Les formed in the Gulf of Carpentaria from a low pressure system that had been in the Gulf area for the previous 4 days. It passed over the southern part of Groote Island before crossing the coast of Arnhem Land and weakening into a monsoon low. It continued to track across the Top End of the NT and produced record rainfall and severe flooding in the Katherine and Daly regions. It then re-emerged over water in the Timor Sea. Monsoon gales were observed in coastal regions as the centre moved inland across the north Kimberley. The centre remained over land and was unable to re-intensify to tropical cyclone strength with gales completely surrounding the centre. However gale force winds with severe squalls continued in coastal areas as it tracked along the northwest Kimberley coast. The centre eventually moved southwards just to the east of Broome, then close to Telfer before moving further inland and weakening. Its poorly developed central structure made it difficult to track by both radar and satellite imagery.
Severe tropical cyclone Victor 08 - 17 February 1998
TC Victor formed from a tropical low that passed across northern Cape York Peninsula. This low was most likely the remnants of former tropical cyclone Katrina. The low was weak and poorly structured as it moved to the north of the Kimberley during 8 February, however its organization improved considerably significantly overnight on 9 February as it moved westsouthwest away from the north Kimberley coast. An LNG tanker reported 40 knot winds near the centre during the late afternoon of 10 February and Victor was named at 1000 UTC. It continued to move westward and remained weak during 11 February but intensified during 12 February. An eye became visible during the morning of 13 February as Victor reached peak intensity. Victor continued westsouthwest but then progressively weakened. By the morning of 15 February it was fully sheared with a fully exposed low level centre apparent on satellite imagery. Victor was a small cyclone for its whole lifetime and was surrounded by very high environmental pressures of around 1012 hPa. The ship report of 40 knot winds near the cyclone centre was at a time when the ship's barometric pressure reading was 1005 hPa and the central pressure was estimated to be 1002 hPa.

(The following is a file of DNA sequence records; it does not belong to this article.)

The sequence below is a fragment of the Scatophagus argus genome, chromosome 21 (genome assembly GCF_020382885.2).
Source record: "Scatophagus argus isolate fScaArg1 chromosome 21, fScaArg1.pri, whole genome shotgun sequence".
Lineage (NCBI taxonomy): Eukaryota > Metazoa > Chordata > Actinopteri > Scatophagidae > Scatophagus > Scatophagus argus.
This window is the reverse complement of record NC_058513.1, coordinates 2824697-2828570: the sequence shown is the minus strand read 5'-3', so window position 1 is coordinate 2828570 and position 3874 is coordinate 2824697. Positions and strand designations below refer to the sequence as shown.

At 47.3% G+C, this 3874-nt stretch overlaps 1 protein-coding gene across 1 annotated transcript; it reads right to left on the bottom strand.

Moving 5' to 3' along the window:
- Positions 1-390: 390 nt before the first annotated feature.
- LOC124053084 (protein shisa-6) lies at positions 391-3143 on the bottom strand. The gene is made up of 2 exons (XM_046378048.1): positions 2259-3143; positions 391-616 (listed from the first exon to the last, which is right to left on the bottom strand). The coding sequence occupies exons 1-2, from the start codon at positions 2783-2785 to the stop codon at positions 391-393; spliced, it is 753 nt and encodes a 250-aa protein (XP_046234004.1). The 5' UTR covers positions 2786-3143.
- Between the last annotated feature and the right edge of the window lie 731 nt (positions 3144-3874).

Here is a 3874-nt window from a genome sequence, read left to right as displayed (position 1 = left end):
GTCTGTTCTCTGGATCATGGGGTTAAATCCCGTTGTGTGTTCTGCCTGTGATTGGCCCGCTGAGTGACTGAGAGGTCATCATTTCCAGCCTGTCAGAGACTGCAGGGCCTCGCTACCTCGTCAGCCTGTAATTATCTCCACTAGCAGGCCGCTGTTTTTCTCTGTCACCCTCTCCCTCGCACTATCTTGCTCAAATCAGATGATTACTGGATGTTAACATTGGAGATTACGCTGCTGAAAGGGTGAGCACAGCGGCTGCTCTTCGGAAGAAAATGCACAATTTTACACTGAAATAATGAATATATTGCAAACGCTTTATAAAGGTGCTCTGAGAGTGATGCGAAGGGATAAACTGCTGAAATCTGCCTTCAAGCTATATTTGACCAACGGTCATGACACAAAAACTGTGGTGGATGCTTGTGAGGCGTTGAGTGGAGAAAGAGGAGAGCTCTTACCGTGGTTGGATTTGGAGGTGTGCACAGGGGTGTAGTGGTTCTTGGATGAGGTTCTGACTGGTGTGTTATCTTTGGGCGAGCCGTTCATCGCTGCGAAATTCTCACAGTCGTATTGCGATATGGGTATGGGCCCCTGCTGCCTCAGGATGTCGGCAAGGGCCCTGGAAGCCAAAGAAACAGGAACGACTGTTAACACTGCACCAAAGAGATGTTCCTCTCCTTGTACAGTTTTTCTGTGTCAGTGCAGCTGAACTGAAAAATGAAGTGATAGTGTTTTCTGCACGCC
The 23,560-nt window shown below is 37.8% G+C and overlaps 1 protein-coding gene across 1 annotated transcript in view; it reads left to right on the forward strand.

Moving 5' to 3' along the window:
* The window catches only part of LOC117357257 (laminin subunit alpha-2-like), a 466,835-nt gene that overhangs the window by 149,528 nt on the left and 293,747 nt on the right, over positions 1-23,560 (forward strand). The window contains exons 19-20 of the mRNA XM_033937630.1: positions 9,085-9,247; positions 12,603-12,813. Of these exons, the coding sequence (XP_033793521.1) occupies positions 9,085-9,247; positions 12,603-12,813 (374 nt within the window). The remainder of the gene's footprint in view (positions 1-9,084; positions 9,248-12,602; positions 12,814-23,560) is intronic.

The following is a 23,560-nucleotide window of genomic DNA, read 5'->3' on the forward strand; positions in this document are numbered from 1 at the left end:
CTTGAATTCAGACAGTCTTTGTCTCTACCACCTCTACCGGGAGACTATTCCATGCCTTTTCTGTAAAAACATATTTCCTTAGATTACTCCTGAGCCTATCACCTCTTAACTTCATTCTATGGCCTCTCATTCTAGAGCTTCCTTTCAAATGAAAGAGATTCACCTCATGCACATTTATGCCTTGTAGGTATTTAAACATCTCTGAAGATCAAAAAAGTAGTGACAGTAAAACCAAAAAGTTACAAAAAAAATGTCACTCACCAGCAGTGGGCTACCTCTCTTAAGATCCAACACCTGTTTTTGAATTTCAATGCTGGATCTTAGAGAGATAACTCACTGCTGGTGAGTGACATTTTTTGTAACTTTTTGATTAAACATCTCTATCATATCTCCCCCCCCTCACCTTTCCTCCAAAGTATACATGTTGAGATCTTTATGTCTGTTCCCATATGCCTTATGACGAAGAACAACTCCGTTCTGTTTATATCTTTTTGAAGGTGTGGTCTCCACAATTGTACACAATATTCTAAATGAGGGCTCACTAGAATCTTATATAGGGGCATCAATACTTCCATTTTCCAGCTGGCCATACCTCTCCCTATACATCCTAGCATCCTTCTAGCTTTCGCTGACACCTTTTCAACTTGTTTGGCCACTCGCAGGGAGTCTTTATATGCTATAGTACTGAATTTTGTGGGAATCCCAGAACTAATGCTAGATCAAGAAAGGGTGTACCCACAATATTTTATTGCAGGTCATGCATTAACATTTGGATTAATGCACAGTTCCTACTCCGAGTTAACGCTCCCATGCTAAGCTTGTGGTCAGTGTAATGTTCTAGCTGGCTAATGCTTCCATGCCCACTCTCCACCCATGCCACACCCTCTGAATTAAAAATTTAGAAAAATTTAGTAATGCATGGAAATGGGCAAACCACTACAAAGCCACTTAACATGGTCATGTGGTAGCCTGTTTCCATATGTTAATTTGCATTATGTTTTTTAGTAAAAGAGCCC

Victor was briefly renamed by Mauritius as tropical cyclone Cindy as it passed west of 90°E. The time period from the initial formation of the low in the Coral Sea, through until it could no longer be identified as a low in the central Indian Ocean was at least 50 days.
North Kimberley low 16-19 April 1998
Coincident with the final active phase of the monsoon over northern Australia, a low developed northeast of Gove and moved steadily westward into the Timor Sea. It then took a south southwest track and intensified overnight on 18 April. The low crossed the north Kimberley coast as a sheared system before it had a chance to develop into a tropical cyclone. Gale force winds were experienced on the north Kimberley coast for short periods in a rain band on the southern side of the centre, and strong winds were reported for most of the day on 19 April.